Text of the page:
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The main focus of our project work is the production of a documentary, which shows a small section of atopic’s work and philosophy.

We accompany small-scale fishers at the coast of Ghana and talk to them about their life and work. The fish is their life. It means food and work. Ghana’s coastal regions depend on it. Whether smaller fisher associations go fishing along the coast or people employed in the larger fish industry take their boats out into the open sea – cities such as Winneba live on fish. Sometimes that’s good, sometimes not so much as industry and small-scale fishermen are increasingly getting in each other’s way. We observe, ask questions and document how the living and working conditions of the traditional fisheries look like these days.

We also visit the city of Emden in East Frisia, Germany. Emden used to live on fish as well, similar to Winneba. But for decades, fishing cutters have been casting off for small stuff only. The fishing hub Emden has long ceased to exist. Competing seaports and new branches of industry have changed the region’s economic structure. Emden has lost part of its culture, hence its identity, in the race for economic boom and location improvement. The only thing reminiscent of deep-sea fishing today is the city’s annual „Matjesfest“ (Matjes Herring Festival).

Can cities such as Winneba and Emden learn from one another when it comes to improving their economic situation, preserving cultural identity and having a fulfilled life? Because of the immense pressure of the fish industry, Winneba could soon be in a similar situation as Emden. The fishermen won’t be able to completely avoid a process that has already begun. But what kinds of experiences did Emden’s small-scale fishing businesses make to keep their century-old tradition alive and how could they be made more aware of their history and tradition?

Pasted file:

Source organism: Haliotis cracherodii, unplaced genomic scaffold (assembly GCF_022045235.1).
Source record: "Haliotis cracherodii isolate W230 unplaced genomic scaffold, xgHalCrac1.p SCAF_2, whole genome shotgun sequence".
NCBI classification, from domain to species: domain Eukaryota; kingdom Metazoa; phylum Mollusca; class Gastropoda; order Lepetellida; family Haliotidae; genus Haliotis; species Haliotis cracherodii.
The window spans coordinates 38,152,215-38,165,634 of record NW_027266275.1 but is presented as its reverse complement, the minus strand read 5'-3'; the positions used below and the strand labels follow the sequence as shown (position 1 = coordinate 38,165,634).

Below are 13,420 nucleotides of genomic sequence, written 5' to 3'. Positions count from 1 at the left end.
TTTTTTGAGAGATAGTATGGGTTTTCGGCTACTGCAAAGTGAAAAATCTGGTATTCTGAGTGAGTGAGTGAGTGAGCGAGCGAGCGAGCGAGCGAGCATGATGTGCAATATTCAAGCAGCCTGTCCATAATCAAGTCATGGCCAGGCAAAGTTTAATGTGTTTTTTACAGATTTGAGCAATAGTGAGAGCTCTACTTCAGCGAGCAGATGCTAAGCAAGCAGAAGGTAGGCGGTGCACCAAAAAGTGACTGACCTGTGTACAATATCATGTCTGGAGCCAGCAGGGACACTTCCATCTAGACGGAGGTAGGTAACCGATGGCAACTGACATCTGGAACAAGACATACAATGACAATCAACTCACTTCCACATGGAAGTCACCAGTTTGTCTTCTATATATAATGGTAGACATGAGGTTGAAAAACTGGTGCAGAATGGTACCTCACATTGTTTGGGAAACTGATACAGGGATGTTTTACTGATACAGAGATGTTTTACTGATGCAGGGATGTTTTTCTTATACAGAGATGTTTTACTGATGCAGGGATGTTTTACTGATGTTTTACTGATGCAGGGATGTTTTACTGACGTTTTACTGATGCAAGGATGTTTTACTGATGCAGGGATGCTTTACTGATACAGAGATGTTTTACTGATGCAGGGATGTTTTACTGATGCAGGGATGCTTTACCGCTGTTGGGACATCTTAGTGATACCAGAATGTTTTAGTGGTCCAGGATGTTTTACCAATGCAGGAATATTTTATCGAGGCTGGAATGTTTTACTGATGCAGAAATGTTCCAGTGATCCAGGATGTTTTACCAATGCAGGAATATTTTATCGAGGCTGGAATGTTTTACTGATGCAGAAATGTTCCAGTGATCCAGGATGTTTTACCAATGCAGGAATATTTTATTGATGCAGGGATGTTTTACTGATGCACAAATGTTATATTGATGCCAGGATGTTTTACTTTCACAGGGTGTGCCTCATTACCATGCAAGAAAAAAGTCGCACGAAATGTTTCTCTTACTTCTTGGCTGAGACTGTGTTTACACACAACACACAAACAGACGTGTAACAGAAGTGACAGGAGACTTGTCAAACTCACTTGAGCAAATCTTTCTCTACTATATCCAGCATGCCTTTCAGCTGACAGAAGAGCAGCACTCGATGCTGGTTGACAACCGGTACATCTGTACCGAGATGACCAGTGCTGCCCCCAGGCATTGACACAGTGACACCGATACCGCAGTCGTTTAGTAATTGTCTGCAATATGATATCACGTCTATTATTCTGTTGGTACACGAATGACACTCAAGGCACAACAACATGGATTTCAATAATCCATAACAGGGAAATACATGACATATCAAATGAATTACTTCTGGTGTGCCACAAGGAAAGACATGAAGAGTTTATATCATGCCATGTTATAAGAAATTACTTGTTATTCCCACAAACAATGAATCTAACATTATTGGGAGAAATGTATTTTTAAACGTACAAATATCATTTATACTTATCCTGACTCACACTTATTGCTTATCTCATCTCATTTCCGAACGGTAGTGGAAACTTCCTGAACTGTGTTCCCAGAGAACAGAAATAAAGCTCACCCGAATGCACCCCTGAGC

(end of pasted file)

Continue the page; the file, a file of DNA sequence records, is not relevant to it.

Cities such as Winneba and Emden, which traditionally have a similar structure and economic culture but don’t share the same history, can definitely learn from each other. Networking in a global world is not mere economical but rather human nature. Ghana as a part and a poster child of the „African Renaissance“ (Thabo Mbeki, former president of South Africa) can only take full advantage of the opportunities in transnational networks. And only these networks are presenting the outlook for a globally just world.

The experiences that Africans living in Europe, in Germany, make and have made in the past in terms of interculturality in their daily lives are very important to atopic’s work. These experiences show what has been achieved in terms of transnationality and tolerance so far and what still needs to be done. Our film promotes transnational cooperative networks between European states and countries such as Ghana. Atopic’s tasks are an example for exactly this kind of networking activities. By strengthening and intensifying city partnerships between Europe and Africa, people are getting more involved and are able to realize that they in fact are global citizens.

For this we are looking for people who have a story to tell – their own story. And for those who want to be part of the documentary so that the stories and examples will reach the audience effectively. Are you interested and do you have a story to tell? If yes: Please don’t hesitate to contact us!